One of my most recent flights in Flight Simulator was with the new Carenado YMF-5 bi-plane. This is a new build aircraft based on the original F-series bi-planes of the 1930’s and while the Carenado version isn’t without it’s flaws, it does make for a pretty good sightseeing airplane. So I took it on a cross country excursion up the Pacific coast, over Los Angeles, and over to Santa Barbara. Here’s a summary!
John Wayne airport departure
I decided to start in Los Angeles at the Orange County located John Wayne airport. Named after actor and filmmaker John Wayne, well known for his Westerns, the airport handles both commercial and general aviation traffic.
Firing up the YMF-5 from one of the GA parking spots, I taxied the aircraft out and over to the hold short lines for runway 02R. I do love the traffic that’s flying around in Flight Simulator as I had to hold for an incoming airliner. Kind of cool to see something like that go past while I’m sitting there in the YMF-5, gently rocking back and forth on the bi-plane’s landing gear.
It wasn’t long before I had clearance and, after a few tense moments, I was airborne and soaking in the morning sun.
Although the forward views are not ideal, the WYM-5’s open cockpit and all around visibility in other directions as well as the slow airspeed really make this airplane a great one if you just want to soak in the details and the surrounding scenery. Los Angeles area including the nearby mountain ranges are all done at very high levels of detail and although I didn’t fly into the mountains on this flight, appreciating them from a distance was equally great.
I used FlightVector to look up a VOR beacon near my destination of Santa Barbara airport and once plugged in I began following the beacon. Although I’ve done a little bit of work on how to navigate with VOR, I’m frankly not quite there yet with my understanding and so I followed the beacon straight in and used the nearby geography to guide me the rest of the way.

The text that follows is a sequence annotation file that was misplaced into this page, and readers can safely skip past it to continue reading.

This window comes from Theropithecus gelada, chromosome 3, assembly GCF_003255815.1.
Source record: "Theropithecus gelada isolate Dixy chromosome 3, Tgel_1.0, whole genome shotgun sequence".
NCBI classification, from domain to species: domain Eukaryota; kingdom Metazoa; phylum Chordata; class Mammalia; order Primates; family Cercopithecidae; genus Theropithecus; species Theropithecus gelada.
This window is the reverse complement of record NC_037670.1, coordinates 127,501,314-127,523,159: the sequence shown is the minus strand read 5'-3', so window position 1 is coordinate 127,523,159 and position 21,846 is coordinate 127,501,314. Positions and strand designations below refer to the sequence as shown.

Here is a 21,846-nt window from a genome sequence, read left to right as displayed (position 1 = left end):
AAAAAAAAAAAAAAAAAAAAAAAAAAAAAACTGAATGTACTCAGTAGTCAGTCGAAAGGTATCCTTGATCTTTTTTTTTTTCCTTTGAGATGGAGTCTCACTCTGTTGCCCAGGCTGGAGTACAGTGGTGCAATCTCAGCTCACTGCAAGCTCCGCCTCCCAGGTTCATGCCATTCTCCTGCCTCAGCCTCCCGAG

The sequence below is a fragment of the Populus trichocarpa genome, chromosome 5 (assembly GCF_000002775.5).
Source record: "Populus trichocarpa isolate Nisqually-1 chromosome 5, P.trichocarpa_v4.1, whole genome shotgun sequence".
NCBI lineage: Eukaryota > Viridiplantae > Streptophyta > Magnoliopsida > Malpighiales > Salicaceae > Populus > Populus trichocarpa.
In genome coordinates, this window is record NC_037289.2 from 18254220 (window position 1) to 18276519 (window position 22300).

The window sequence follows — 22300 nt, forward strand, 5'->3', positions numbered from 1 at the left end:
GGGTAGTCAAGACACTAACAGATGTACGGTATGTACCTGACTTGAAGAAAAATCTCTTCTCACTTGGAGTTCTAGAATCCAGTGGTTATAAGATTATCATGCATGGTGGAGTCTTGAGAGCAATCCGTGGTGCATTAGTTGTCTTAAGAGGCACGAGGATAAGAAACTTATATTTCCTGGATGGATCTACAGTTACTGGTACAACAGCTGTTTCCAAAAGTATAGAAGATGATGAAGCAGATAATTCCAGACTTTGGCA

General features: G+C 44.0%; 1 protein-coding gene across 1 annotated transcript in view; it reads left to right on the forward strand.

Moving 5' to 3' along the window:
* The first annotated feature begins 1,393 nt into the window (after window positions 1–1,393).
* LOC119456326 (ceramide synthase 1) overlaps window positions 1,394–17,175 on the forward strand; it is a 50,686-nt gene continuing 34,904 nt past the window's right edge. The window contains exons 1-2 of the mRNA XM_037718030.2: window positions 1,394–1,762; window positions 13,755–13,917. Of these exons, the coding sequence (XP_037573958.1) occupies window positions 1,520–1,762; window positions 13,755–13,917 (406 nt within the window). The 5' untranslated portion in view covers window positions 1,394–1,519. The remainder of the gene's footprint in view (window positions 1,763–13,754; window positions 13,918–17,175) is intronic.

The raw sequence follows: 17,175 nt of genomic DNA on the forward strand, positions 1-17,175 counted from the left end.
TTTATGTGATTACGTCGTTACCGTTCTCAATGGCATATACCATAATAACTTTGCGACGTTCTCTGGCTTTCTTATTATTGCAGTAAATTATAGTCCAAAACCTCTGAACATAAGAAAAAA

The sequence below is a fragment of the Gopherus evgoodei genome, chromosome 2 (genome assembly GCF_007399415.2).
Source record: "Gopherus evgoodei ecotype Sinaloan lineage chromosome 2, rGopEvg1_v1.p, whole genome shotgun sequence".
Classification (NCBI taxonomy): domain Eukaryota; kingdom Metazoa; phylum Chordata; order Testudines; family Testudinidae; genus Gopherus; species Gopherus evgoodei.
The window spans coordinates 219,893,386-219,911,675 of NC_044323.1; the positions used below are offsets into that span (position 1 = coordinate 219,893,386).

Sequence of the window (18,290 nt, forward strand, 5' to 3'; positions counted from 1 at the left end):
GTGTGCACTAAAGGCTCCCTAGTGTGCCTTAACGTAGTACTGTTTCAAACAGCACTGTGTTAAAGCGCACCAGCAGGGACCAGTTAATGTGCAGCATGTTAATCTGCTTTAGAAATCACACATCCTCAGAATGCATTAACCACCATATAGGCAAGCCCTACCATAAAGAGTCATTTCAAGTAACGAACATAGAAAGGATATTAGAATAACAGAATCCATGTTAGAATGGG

Cruising high above Los Angeles and LAX
I generally followed the coastline across Los Angeles checking out the more industrial areas as well as the extensive beaches in the Los Angeles area. At one point in the flight I crossed near LAX, my second flight over this area, and admired all of the player and AI traffic going through the area. It’s a premium airport and is a popular destination in MSFS (as well as real life).
One of the things I love about this sim is the built in multiplayer instances and AI traffic combining to help make the world feel alive. I love to see other aircraft in the sim doing their own thing and this was just one of those times were there were literally dozens of them altogether in one place.
Before long, I was cruising over the infamous Santa Monica beach and Santa Monica pier. I’ve never been there myself but it’s been featured in so many movies and TV shows over the years that I feel like I have. It was nice to see it although it’s a landmark that looks like it could use a handcrafted touch.
Then it was time to wave goodbye to Los Angeles and fly over the mountains of Topanga State Park and Malibu Creek State Park. These rugged hills apparently have plenty of hiking trails through the canyons and they look magnificent from above in the sim.
Soon I was over Camarillo and a distinct mix of farmers fields and urban areas alike.
A little while longer and I was back over the mountains with the Pacific ocean on my left and rugged peaks on the right. My destination was now in sight. Santa Barbara looks to be an extremely scenic place in the world. It’s Spanish roots and inspired buildings with their red roofs are easily seen thanks to the photogrammetry in the area and the Sanata Ynez mountains rise in the backdrop.
Orbx has sells an upgraded Santa Barbara airport scenery pack through their store and I suspect I may pick that up in a future sale as the area looks like a great place to use as a home base to do further exploring.
The trip was at an end as I was cleared for Runway 7 and came in for an uneventful landing.
A mix of ways to explore
Recently I’ve been having fun flying high and fast in airliners and business jets and while those are great ways to cover a lot of terrain and see a lot of scenery all at once, flying a much shorter distance in Microsoft Flight Simulator with its fantastic scenery really helps underscore how sometimes its better to fly slow and appreciate the small details.
For all of you who are interested in the airliner operations, do yourself a favour and mix it up sometimes. Hop in a Cessna, grab a bi-plane, or get a fancy glass cockpit GA aircraft, and go lower and slower. Sometimes, its just enjoyable to smell the roses and appreciate every detail.